What is Lean Office

Lean Office emerged from the concepts of lean production and its application tools aim to reduce waste within the offices through a continuous flow of processes that add value to the product/service delivered to the client, offering tools to provide the organization with a framework whose processes are aligned with the search for constant improvement, profit maximization and cost reduction. To better understand the reason for the creation of this term, where it came from, we need to do a brief recap on the history of the term Lean.


The term Lean, initially associated with Lean Manufacturing, had its first appearance after the World War II, when Toyota needed to find a way to break into the passenger car market dominated by the American giants. It was from this need that Toyota engineer and creator Taiichi Ohno created the Toyota Production System (TPS) whose objective is the standardization of production processes, elimination of waste and the consequent reduction of operating costs, which leads to greater efficiency, optimization and quality of products. Thus, the Lean philosophy emerged, which was no longer restricted to Toyota and production and started to be used in the most diverse business areas and in the various market sectors. Besides the productive issue, the philosophy is based on a new way of thinking and guiding a organization in pursuit of the same goal. However, it was with the publication of the book that the term gained popularity.


As we have already said, one of the bases of the Lean philosophy is the continuous search for the reduction of waste, as you should only do those activities that create or add value and that the client is willing to pay, since waste is any time-consuming activity and resource and that does not add value to the product or service provided. According to the Lean philosophy, there are eight wastes:


When more is produced than the client needs or wants.

2. Excess Inventory:

Any part, product or service that goes beyond what is needed to complete the product or service to the client.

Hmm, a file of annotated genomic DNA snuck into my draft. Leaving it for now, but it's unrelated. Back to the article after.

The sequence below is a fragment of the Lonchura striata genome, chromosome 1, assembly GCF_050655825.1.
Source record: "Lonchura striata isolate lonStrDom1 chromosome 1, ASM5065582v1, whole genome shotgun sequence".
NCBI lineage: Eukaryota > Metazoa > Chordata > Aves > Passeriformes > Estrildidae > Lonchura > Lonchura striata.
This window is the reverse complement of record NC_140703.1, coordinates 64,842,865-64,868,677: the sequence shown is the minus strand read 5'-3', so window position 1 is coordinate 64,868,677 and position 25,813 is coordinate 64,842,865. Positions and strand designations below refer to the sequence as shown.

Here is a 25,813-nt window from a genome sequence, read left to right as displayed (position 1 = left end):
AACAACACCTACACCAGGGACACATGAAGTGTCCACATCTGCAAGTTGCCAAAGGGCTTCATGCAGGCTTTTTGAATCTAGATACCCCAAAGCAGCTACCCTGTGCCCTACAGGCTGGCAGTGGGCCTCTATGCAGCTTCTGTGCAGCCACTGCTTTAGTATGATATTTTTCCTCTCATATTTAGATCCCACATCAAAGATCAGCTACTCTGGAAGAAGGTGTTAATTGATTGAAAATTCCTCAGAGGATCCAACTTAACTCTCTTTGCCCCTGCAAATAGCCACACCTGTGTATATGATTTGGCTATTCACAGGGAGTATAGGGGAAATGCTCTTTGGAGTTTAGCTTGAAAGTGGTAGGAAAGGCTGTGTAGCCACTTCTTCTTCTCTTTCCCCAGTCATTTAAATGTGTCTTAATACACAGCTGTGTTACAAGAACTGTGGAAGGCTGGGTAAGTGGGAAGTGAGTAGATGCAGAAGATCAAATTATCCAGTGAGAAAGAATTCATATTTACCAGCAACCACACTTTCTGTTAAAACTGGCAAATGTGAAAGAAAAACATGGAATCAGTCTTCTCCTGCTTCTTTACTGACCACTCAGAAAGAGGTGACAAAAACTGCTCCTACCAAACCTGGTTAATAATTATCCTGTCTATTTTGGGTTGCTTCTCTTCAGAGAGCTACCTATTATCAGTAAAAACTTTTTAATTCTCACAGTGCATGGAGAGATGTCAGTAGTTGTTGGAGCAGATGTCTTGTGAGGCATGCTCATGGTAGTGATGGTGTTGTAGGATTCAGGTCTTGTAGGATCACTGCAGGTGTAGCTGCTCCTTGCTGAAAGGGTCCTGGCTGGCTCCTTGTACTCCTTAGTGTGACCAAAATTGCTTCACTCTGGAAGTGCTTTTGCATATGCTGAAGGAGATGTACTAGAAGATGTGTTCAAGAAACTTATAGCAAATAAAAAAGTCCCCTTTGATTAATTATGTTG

Time spent by the product between process steps. Or the time spent by a person waiting for information or document to start their activity.

4. Excess transport: 

Moving products from one location to another without adding value.

5.Super Processing:

The process has more steps than necessary to complete the product. Do more activities to add value to the product that the client will not pay for.

6. Defects:

Any aspect of the product or service that does not meet client requirements.

7. Excessive movement:

Unnecessary movement of people or movement of information.

8. Unused creativity:

Losing ideas by not engaging or listening to employees.


It was from this dissemination of lean thinking that the Lean Office emerged, which uses the same Lean Manufacturing concepts, practices and tools, but applied to offices, whether it is support activities for manufacturing or even in companies whose core business is services provision. Applying the concept of Lean in offices is extremely necessary because, according to the article “Lean Office: value stream management for administrative areas – 8 steps to plan, map and sustain Lean improvements in the administrative areas” by Tapping and Shuker (2010), about 60% to 80% of all costs involved to satisfy a client demand – be it a manufactured part or a
service request – is an administrative function. All waste mentioned in the text, even if in its origin they were originally developed for Lean Manufacturing, are perfectly applicable to Lean Office, as can be seen
in the diagrams below:

Example of Lean in manufacturing processes

There is a reduction in inventories, the product processed in activity “A” goes straight to “B” without waiting in intermediate stocks.

Example of Lean in administrative processes

Reduction in the number of steps and/or activities for product delivery, focus on what really adds value to the product and the client. If you want to know more about how to identify waste and make the process lean, read our article "How to identify waste and opportunities for improvement in administrative processes."